A coroner’s court hearing in October 2001 concluded that Margaret Foley Smyth hanged herself after a violent row with her separated husband, who was also a member of the community. It turned out that she had left the community, before returning two months before her death.
Later, members of Pilgrim House were involved in handing out leaflets to Mass-goers in Foley Smyth’s home parish in Co Meath – and other parishes – which contained groundless allegations of incest in her family. A Garda investigation followed, but no charges ever resulted.
One of the priests whose Mass was disrupted was Fr Martin Tierney, who was a parish priest at Kill o’ the Grange in Dún Laoghaire at the time. He says he was initially impressed by Pilgrim House’s work and the care the group provided for the intellectually disabled, but later found some of their actions disturbing.
“That occasion in the church was quite a frightening experience,” he says. “I had a number of very uncomfortable meetings with them . . . They strike me as a troubled little group. There was tension within it which came to the surface time after time.”
Mike Garde, of Dialogue Ireland, an organisation which gathers information on new religious movements, became aware of the group in the late 1990s when he was contacted by a number of members who had left the organisation. He says it exhibited signs of “cult-like” behaviour, such as the control exerted over community members and the repeated attempts to contact former members who decided to leave.
“There was one member of the community who wanted to leave – he was a former member of a religious order. He felt he had to be picked up at midnight, because the group was so controlling. Another person who left kept receiving visits at her residence in Dublin before moving to the country.”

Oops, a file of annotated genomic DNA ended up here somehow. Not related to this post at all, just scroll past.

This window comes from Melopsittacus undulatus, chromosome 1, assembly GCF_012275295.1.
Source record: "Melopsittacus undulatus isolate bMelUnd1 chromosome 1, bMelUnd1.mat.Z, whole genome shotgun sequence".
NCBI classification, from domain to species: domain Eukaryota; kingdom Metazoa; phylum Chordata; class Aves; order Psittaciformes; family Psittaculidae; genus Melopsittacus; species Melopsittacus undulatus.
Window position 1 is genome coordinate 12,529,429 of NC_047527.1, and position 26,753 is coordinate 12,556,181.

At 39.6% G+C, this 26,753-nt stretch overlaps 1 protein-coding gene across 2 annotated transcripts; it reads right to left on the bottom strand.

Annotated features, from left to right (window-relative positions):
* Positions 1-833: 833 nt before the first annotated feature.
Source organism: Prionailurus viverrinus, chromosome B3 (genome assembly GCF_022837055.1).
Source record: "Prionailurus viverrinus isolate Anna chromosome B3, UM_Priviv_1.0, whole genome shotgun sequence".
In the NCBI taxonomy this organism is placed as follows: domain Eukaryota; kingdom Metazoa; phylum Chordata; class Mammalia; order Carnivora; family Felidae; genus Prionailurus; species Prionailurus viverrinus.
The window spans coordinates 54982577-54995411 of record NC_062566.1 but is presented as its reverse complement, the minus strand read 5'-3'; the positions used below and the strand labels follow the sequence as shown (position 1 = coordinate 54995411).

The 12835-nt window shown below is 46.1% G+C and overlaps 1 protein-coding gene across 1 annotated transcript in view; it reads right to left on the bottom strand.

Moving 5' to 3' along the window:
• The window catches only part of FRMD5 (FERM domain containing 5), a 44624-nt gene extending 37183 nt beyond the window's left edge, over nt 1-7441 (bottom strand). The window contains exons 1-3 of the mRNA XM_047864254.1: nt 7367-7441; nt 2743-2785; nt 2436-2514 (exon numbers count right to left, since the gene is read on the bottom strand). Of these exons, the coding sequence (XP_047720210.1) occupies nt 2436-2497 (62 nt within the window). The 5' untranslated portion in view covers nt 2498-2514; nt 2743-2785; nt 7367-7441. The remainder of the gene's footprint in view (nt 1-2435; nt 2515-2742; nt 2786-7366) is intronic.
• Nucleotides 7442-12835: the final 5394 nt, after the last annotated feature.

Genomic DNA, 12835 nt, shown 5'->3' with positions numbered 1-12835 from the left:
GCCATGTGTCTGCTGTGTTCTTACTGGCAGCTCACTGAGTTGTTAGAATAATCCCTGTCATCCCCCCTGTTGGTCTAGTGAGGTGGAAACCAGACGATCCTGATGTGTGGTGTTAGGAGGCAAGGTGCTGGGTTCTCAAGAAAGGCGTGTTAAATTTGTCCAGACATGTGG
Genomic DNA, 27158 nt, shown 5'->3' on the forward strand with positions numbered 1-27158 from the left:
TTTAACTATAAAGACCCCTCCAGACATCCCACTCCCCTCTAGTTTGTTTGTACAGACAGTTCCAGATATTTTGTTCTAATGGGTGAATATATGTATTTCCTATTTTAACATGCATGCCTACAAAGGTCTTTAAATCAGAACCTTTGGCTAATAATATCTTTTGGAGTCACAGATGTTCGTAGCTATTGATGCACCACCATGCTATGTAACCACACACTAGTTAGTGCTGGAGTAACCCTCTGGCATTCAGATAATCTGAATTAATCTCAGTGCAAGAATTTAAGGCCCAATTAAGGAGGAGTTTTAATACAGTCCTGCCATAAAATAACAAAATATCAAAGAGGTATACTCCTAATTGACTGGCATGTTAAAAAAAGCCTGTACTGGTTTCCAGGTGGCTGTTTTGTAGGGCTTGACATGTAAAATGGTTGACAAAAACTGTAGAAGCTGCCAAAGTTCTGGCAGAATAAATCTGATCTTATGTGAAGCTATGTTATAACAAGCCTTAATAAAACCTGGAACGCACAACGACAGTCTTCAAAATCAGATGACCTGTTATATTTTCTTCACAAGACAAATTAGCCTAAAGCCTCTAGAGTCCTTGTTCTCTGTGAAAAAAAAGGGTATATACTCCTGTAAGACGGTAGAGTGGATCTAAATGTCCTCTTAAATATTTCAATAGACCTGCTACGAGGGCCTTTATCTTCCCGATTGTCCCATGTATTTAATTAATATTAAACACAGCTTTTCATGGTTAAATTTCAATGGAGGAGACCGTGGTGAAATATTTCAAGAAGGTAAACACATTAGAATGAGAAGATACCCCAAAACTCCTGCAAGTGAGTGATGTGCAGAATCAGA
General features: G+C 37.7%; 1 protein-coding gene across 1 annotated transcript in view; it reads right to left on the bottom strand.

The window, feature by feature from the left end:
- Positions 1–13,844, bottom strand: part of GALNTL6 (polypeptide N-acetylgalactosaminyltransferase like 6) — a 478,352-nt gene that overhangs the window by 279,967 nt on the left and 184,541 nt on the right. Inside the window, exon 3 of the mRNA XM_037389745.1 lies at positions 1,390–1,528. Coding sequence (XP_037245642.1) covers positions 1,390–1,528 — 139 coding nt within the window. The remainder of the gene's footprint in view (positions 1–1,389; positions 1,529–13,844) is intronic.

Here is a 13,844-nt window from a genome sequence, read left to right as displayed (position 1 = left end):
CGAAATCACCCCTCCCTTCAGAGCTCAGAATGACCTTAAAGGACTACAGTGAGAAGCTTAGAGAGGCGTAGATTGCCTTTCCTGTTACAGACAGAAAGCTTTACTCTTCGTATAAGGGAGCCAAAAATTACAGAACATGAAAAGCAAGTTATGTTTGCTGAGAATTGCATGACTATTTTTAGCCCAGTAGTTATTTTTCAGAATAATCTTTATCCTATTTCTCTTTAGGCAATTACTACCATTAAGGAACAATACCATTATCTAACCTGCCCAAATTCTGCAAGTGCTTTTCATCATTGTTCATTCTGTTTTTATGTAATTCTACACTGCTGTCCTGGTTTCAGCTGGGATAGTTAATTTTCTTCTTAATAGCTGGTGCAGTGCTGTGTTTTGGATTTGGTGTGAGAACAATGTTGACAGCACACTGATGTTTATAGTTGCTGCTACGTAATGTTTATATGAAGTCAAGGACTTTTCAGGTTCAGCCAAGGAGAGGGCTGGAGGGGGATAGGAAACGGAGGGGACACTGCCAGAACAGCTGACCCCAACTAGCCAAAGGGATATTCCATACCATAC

None of the directors of Pilgrim House contacted by The Irish Times would comment on whether the public apology was linked to events surrounding the suicide of Foley Smyth. Garde himself suspects the group has largely disintegrated, given that the names of many key members of the group are not listed as signatories to the apology. However, he too is perplexed at the apology.
MEANWHILE, THE very public nature of the advertisement has also raised fresh questions about whether it is appropriate for the group to be caring for intellectually disabled people and to receive State funds for doing so. The group’s actions in bringing intellectually disabled residents along to some of its protests have also raised eyebrows. The Health Service Executive, however, says a review of the service was carried out in October 2005.
A return visit to report on progress made in the interim was carried out in February 2007. The HSE says this report found that residents were receiving a “satisfactory standard of care in a clean and homely environment”. It says that next of kin were all satisfied with the care that their relatives were receiving and they had no concerns or complaints about the standard of care.
Meanwhile, the signatories of the apology are keen to emphasise that their intervention was made in a public capacity and is not related to the running of the service in Kildare. One of the signatories, Conleth J Finnegan, would not comment on the group’s activities except to say that Thursday’s apology was a personal one which he did not want to elaborate on.
“It’s something I’ve been wanting to do for a number of years. It is a personal apology, but it’s public for the reason that the damage that was done was very public. I’m pleased this has happened. I wouldn’t like to add anything more than that.”